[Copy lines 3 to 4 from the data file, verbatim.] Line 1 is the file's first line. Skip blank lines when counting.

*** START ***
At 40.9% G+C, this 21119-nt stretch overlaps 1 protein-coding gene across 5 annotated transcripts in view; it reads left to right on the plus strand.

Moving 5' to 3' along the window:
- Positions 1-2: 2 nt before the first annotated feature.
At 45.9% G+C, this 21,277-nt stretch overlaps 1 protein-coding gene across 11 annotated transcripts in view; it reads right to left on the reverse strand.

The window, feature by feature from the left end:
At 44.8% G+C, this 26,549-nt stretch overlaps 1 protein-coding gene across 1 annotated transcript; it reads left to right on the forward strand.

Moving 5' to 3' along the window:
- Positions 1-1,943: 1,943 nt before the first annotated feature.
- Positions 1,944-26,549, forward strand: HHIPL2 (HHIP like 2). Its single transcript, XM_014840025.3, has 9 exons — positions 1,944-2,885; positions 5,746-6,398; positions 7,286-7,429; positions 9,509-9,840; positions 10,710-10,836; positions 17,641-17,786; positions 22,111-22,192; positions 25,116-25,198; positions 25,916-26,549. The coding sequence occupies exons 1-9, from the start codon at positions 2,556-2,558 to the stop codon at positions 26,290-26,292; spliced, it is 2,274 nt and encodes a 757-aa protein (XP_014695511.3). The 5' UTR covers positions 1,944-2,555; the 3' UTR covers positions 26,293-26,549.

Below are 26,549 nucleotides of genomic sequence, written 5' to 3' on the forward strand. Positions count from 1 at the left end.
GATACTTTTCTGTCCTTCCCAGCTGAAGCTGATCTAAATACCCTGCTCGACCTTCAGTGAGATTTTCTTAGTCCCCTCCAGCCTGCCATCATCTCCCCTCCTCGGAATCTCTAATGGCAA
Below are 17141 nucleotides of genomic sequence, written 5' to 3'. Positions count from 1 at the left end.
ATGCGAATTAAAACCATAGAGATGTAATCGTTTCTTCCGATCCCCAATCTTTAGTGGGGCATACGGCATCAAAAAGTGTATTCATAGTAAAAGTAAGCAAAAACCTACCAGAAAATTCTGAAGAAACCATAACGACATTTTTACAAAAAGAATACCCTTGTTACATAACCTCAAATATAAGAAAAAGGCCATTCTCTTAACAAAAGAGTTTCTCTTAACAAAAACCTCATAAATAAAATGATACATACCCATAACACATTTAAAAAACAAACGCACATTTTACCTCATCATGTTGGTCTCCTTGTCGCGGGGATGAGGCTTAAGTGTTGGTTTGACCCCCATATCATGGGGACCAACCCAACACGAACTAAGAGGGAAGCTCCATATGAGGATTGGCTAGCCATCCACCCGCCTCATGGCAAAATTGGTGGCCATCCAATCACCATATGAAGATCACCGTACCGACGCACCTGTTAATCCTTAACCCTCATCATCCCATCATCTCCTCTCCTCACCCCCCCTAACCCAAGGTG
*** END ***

- Positions 1-2: 2 nt before the first annotated feature.
At 45.9% G+C, this 21,277-nt stretch overlaps 1 protein-coding gene across 11 annotated transcripts in view; it reads right to left on the reverse strand.